Christ as the Content of the Church and the Church as the Expression of Christby Witness Lee
Printed Copy: Available Online from Living Stream Ministry
Printed Copy: Available Online from Living Stream Ministry
Now we want to see something concerning Christ as the life and content of the church and the church as the expression of Christ from 1 and 2 Corinthians. The end of Romans reveals the church as the Body expressing Christ, but the church in Corinth was expressing something else. We may express things which are quite spiritual, but even these things can become a distraction. The church must be the expression of Christ as revealed in the book of Romans. But the church in Corinth was distracted from Christ, not by evil things but by something apparently spiritual. They were distracted from Christ by the gifts.
Thus, the apostle Paul, the writer of 1 and 2 Corinthians, did his best to bring the distracted church back to Christ. The opening of 1 Corinthians tells us that Christ is the power and wisdom of God and has been made everything to us as righteousness, sanctification, and redemption (1:24, 30). The church is God’s cultivated land to grow in and with Christ and God’s building, the dwelling place of God to be built up as God’s temple (3:9-17). Thus, the church is a corporate vessel, a corporate container, to contain the Triune God. This church, which is the Body of Christ, is a part of Christ. First Corinthians 12:12 reveals that the church, as the Body, is Christ. This is because the church is a part of Christ, so the church must be the expression of Christ.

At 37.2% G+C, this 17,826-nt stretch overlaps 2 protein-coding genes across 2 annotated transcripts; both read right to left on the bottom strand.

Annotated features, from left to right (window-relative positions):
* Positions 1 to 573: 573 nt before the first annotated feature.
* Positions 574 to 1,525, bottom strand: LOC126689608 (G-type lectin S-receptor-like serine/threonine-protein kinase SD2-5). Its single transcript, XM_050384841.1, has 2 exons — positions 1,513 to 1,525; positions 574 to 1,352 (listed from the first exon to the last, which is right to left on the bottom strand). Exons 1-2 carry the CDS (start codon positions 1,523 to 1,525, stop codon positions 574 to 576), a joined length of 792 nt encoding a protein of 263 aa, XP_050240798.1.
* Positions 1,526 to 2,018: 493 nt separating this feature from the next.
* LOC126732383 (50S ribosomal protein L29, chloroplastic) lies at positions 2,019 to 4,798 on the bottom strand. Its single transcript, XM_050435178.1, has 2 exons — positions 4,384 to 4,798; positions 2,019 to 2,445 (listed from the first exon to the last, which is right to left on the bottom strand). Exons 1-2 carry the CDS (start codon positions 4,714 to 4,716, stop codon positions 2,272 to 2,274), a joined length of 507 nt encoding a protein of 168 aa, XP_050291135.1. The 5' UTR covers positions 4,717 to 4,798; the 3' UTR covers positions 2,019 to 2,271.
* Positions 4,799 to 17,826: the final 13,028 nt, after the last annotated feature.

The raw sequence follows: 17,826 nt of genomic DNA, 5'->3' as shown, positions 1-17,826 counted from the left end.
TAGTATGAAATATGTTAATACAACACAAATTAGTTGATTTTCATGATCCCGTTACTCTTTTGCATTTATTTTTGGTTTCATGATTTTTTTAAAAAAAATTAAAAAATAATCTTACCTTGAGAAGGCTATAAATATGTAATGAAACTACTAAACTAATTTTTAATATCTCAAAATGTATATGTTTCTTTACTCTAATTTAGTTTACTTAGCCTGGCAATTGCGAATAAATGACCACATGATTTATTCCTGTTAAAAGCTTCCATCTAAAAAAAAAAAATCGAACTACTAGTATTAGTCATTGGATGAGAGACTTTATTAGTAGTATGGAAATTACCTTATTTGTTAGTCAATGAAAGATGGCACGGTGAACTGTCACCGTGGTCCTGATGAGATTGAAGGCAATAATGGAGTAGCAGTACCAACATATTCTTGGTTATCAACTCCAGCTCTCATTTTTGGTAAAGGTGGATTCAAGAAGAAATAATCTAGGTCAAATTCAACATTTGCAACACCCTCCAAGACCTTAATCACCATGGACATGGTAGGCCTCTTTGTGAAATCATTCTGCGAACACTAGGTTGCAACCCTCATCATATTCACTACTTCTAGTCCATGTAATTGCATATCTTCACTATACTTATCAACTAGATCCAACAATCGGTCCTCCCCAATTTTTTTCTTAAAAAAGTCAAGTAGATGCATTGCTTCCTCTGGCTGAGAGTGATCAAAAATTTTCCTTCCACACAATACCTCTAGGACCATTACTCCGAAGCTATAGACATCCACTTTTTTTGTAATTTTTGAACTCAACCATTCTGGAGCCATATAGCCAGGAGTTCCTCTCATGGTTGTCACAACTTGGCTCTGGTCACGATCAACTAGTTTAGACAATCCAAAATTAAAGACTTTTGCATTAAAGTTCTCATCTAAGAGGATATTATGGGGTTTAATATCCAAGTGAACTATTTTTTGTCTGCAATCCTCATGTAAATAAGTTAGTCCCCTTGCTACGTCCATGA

We also need to stress 1 Corinthians 15:45b, which reveals that Christ is the life-giving Spirit. This book does not show us that Christ is the gift-giving Spirit but that He is the life-giving Spirit. The church in Corinth overemphasized the gifts, so Paul somewhat restricted and restrained them from exercising the gifts too much. They went to an extreme, so Paul brought them back to be balanced. Some think that chapters 12 and 14 encourage us to exercise the gifts, but if we read these two chapters carefully, we can see that they actually restrict the overexercise of the gifts and bring the distracted Corinthians back to Christ. Of course, Paul did not say that the gifts are wrong or bad, but he did indicate that we need to be limited in exercising the gifts. We have to be brought back to Christ to make Christ the reality of the church life.
This Christ is the life-giving Spirit, and we have to learn how to contact Him by exercising our spirit. First Corinthians 15:45b shows us that Christ is the life-giving Spirit, and chapter 2 shows us that we need to exercise our spirit. This chapter tells us that the soulish man is unable to apprehend spiritual things (v. 14). This means that the soul is not able to contact Christ. The soulish man cannot apprehend spiritual things, and Christ as the life-giving Spirit is the reality of all spiritual things. We cannot apprehend and realize Christ by our soul. We must exercise our spirit to contact Him. A spiritual man discerns all things (v. 15). This shows us the great difference between the spirit and the soul. It is absolutely wrong to say that the spirit is the same as the soul. The soul is absolutely unable to contact Christ. We must exercise our spirit to contact Christ as the life-giving Spirit.